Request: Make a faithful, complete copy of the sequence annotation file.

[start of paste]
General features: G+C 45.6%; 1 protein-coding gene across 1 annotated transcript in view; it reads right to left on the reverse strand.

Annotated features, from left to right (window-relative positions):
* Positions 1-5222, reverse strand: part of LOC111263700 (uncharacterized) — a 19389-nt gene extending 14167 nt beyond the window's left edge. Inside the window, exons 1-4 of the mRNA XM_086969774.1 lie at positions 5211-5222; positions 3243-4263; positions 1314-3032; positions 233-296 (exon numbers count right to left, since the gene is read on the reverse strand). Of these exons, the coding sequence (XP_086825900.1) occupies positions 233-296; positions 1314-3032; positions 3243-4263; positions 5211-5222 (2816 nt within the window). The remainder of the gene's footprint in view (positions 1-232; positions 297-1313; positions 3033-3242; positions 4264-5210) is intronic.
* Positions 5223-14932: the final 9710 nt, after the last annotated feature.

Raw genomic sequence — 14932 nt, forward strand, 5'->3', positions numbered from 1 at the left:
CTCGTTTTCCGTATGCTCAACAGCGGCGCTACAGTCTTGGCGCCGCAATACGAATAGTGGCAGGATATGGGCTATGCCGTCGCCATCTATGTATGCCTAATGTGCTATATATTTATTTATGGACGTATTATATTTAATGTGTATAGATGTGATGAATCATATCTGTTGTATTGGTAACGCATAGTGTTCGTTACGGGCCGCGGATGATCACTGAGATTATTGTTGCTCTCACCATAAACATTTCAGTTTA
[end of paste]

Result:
General features: G+C 45.6%; 1 protein-coding gene across 1 annotated transcript in view; it reads right to left on the reverse strand.

Annotated features, from left to right (window-relative positions):
* Positions 1-5222, reverse strand: part of LOC111263700 (uncharacterized) — a 19389-nt gene extending 14167 nt beyond the window's left edge. Inside the window, exons 1-4 of the mRNA XM_086969774.1 lie at positions 5211-5222; positions 3243-4263; positions 1314-3032; positions 233-296 (exon numbers count right to left, since the gene is read on the reverse strand). Of these exons, the coding sequence (XP_086825900.1) occupies positions 233-296; positions 1314-3032; positions 3243-4263; positions 5211-5222 (2816 nt within the window). The remainder of the gene's footprint in view (positions 1-232; positions 297-1313; positions 3033-3242; positions 4264-5210) is intronic.
* Positions 5223-14932: the final 9710 nt, after the last annotated feature.

Raw genomic sequence — 14932 nt, forward strand, 5'->3', positions numbered from 1 at the left:
CTCGTTTTCCGTATGCTCAACAGCGGCGCTACAGTCTTGGCGCCGCAATACGAATAGTGGCAGGATATGGGCTATGCCGTCGCCATCTATGTATGCCTAATGTGCTATATATTTATTTATGGACGTATTATATTTAATGTGTATAGATGTGATGAATCATATCTGTTGTATTGGTAACGCATAGTGTTCGTTACGGGCCGCGGATGATCACTGAGATTATTGTTGCTCTCACCATAAACATTTCAGTTTA